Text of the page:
On a later occasion the same modus operandi was employed. On May 23, 1977, Agent Stacy bought $1700 worth of heroin from Heflin at the Gas-Lite Lounge in Milwaukee. Again agents staked out at the site saw the Mercedes approach, and Heflin get out of the car, enter the lounge, shortly return, and re-enter the vehicle, which drove away. In the course of the telephone conversation arranging the rendezvous on May 23, Heflin told Agent Stacy that his source was wealthy and drove a Mercedes-Benz.

Under the circumstances appearing in the present record, it is difficult to feel sympathy for the owner of the Mercedes-Benz as an innocent bystander, having no significant involvement in the criminal enterprise, and suffering unjustly as a victim of the severe consequences entailed by a traditional legal doctrine. This is particularly true when it is noted that Rogers was himself duly arrested pursuant to a warrant on August 30, 1978, and a routine inventory search incident to his arrest 4 disclosed the presence of cocaine and marihuana in the Mercedes-Benz. This constitutes a separate and independent ground for sustaining the forfeiture. Cooper v. California, 386 U.S. 58, 61-62, 87 S.Ct. 788, 790-791, 17 L.Ed.2d 730 (1967); Chimel v. California, 395 U.S. 752, 763, 89 S.Ct. 2034, 2040, 23 L.Ed.2d 685 (1969); South Dakota v. Opperman, 428 U.S. 364, 369-76, 96 S.Ct. 3092, 3097-3100, 49 L.Ed.2d 1000 (1976).

Hence Rogers cannot be regarded as an innocent victim of a harsh rule of law. He himself was substantially involved in drug traffic. It would be difficult to believe that on three occasions he had no knowledge of the use of his vehicle to facilitate narcotics transactions.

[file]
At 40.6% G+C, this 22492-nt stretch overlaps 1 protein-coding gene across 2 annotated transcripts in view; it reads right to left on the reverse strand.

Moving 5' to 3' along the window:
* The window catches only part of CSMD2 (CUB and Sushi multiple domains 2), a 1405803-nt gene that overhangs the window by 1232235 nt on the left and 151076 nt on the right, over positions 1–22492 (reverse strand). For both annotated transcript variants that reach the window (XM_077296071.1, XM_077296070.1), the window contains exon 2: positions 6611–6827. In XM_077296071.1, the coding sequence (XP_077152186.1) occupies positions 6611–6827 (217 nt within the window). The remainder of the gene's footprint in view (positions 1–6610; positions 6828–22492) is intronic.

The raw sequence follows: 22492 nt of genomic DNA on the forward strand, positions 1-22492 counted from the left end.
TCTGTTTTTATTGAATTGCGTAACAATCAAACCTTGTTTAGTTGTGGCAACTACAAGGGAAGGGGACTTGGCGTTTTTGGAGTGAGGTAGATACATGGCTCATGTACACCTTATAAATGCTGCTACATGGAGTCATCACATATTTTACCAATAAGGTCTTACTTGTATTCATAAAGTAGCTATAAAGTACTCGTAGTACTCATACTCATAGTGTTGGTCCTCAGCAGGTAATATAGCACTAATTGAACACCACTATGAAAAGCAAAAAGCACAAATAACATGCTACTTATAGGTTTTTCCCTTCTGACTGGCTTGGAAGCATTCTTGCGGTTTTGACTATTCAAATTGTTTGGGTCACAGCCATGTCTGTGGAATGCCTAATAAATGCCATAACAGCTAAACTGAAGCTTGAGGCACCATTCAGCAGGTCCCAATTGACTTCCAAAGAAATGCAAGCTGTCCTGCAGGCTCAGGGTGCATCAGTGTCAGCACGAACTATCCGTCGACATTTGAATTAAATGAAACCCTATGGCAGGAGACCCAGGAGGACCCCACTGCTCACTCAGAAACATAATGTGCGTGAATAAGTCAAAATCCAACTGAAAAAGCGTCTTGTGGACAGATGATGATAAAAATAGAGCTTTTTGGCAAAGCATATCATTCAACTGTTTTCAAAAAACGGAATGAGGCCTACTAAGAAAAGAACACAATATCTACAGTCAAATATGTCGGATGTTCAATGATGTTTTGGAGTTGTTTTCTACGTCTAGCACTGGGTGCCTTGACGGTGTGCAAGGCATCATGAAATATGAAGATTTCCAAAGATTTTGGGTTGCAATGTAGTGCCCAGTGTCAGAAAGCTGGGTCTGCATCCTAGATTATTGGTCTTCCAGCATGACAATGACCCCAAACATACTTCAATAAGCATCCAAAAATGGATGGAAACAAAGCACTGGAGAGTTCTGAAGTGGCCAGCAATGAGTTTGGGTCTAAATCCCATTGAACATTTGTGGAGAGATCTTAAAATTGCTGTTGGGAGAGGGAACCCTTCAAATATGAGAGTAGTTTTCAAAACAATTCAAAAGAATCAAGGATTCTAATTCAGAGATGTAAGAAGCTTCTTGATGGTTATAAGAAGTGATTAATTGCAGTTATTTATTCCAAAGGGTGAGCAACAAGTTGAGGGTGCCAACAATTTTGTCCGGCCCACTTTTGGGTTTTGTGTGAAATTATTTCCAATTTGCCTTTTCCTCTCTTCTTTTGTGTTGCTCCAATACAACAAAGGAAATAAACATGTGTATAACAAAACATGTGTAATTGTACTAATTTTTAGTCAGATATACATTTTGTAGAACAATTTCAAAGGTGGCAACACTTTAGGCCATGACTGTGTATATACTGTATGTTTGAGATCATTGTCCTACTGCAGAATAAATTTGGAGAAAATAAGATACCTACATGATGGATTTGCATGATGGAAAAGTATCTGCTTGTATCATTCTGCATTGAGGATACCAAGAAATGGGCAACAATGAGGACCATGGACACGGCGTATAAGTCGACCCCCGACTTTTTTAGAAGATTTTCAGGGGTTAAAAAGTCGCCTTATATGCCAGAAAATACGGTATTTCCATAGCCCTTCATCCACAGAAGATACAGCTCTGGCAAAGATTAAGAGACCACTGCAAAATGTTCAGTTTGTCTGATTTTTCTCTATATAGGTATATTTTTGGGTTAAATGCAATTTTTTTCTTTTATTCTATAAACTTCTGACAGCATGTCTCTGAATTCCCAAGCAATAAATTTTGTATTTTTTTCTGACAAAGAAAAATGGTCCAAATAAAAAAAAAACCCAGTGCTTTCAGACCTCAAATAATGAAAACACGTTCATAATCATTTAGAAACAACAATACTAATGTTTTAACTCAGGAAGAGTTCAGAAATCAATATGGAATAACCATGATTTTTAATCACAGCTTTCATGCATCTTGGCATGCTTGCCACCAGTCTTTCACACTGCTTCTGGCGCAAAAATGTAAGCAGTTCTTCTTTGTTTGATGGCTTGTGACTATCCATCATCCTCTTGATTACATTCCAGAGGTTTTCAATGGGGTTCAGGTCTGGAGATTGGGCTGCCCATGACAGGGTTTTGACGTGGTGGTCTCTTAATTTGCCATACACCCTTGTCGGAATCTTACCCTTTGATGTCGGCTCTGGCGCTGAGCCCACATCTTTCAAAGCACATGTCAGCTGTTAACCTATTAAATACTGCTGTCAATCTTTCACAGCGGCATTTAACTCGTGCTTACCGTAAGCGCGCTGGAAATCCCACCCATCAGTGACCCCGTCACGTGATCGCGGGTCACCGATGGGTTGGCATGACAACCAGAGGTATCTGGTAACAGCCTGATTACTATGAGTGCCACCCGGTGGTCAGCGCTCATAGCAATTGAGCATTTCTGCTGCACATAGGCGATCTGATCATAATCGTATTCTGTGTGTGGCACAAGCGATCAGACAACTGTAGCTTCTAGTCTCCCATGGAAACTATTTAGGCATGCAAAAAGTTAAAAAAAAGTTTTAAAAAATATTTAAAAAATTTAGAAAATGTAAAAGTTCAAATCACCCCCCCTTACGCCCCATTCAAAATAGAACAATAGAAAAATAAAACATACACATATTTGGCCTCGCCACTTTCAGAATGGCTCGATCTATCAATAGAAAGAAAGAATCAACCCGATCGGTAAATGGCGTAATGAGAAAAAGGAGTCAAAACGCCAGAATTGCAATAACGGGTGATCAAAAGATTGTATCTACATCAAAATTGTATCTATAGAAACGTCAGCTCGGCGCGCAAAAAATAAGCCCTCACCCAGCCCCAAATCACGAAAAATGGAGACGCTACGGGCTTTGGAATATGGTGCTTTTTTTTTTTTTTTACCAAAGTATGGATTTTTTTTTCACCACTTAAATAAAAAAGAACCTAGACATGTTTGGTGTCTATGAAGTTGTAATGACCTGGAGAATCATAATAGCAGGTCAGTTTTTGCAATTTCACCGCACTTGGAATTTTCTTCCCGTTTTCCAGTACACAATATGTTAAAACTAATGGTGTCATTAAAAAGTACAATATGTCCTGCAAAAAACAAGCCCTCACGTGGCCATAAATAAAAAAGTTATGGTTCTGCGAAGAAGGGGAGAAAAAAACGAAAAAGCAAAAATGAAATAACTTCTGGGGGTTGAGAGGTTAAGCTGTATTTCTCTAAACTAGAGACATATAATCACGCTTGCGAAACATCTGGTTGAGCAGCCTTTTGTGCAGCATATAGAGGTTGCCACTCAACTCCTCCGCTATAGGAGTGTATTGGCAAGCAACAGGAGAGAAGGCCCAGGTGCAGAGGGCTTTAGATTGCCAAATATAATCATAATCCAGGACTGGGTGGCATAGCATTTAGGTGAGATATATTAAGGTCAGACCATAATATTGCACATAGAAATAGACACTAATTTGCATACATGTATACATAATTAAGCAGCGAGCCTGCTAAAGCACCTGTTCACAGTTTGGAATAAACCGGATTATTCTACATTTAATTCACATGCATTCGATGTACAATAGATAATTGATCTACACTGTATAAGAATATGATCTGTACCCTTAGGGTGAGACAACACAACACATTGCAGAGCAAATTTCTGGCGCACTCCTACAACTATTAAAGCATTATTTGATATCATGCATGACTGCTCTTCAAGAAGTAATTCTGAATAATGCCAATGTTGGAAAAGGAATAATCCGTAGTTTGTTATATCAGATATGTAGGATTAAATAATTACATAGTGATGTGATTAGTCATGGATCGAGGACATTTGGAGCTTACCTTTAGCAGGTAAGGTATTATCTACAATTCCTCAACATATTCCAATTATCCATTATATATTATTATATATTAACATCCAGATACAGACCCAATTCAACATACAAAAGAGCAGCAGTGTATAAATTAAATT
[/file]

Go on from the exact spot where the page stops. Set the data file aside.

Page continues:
It is reasonable to conclude, as the District Court did, that on the occasions when Heflin traveled in the car (on the first occasion in company with Rogers) to effect sales to Agent Stacy, Heflin carried the drugs on his person while en route to the lounges where the sales took place. The time was short, on both occasions, between his leaving the car to enter the lounge, and

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his return after completion of the sale. It is true that the agents did not search him before he entered the lounge, or keep him constantly in sight while he was in transit from the car to the lounge, and back to the car. But it is highly improbable that he twice obtained drugs from anyone other than his acknowledged source during those brief interludes. Moreover, when the car was searched incident to the arrest of Rogers, drugs were found in the car, even if one accepts the hypothesis that no drugs were transported in the car during Heflin's trips to meet Stacy. In any event the Mercedes-Benz was used to "facilitate" drug dealings.